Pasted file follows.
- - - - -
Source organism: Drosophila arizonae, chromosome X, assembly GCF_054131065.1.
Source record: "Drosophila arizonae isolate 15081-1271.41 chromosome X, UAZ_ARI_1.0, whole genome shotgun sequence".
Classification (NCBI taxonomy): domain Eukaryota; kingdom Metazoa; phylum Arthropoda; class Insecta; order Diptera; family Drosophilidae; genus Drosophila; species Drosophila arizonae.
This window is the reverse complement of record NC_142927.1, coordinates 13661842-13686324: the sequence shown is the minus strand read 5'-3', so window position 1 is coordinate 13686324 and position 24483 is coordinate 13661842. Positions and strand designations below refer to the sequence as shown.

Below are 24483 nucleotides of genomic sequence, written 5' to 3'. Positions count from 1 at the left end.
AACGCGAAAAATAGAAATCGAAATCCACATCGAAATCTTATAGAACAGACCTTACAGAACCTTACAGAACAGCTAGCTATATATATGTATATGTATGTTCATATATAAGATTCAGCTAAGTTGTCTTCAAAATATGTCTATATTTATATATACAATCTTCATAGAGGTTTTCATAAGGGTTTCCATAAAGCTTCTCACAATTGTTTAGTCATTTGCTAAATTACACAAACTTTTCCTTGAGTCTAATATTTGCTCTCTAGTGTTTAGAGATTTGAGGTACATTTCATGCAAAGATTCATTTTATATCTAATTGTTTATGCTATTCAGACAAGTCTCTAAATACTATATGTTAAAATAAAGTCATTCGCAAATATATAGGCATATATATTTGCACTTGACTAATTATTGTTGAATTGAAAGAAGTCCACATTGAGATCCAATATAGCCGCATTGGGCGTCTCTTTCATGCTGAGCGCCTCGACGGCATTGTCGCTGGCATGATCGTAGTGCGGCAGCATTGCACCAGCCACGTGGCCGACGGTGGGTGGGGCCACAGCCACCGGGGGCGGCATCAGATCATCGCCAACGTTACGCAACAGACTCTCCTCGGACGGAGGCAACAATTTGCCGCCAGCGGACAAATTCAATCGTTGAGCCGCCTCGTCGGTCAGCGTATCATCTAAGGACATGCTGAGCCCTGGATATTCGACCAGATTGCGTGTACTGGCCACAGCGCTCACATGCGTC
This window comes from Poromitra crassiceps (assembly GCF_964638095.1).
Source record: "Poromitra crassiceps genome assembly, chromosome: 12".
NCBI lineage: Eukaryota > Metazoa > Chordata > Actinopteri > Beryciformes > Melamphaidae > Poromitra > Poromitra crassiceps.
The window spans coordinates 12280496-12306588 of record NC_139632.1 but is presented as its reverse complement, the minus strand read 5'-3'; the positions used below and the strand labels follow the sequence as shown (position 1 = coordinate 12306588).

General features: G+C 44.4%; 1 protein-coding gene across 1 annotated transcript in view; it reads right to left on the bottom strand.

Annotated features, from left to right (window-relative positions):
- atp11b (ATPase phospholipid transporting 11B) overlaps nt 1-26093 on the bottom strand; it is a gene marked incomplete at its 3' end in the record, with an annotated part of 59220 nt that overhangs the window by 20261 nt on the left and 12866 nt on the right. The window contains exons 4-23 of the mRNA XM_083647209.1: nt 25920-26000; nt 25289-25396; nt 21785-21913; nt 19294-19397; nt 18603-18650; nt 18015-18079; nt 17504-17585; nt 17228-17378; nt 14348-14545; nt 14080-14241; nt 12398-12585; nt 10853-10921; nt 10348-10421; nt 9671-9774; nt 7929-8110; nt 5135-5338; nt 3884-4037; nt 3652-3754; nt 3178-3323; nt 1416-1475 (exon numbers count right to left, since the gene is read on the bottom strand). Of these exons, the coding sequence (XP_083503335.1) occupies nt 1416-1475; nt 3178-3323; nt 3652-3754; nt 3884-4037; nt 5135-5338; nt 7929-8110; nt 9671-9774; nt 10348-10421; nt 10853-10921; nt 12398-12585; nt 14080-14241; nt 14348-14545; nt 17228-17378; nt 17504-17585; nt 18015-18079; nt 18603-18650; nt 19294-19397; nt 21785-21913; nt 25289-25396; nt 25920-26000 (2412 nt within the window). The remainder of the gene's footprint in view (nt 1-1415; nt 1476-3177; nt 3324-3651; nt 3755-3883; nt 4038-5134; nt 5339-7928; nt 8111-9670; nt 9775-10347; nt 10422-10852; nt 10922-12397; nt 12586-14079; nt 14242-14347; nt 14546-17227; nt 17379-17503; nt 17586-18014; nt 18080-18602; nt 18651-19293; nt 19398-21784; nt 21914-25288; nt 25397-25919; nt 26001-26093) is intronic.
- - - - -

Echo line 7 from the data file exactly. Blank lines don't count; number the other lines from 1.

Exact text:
This window comes from Poromitra crassiceps (assembly GCF_964638095.1).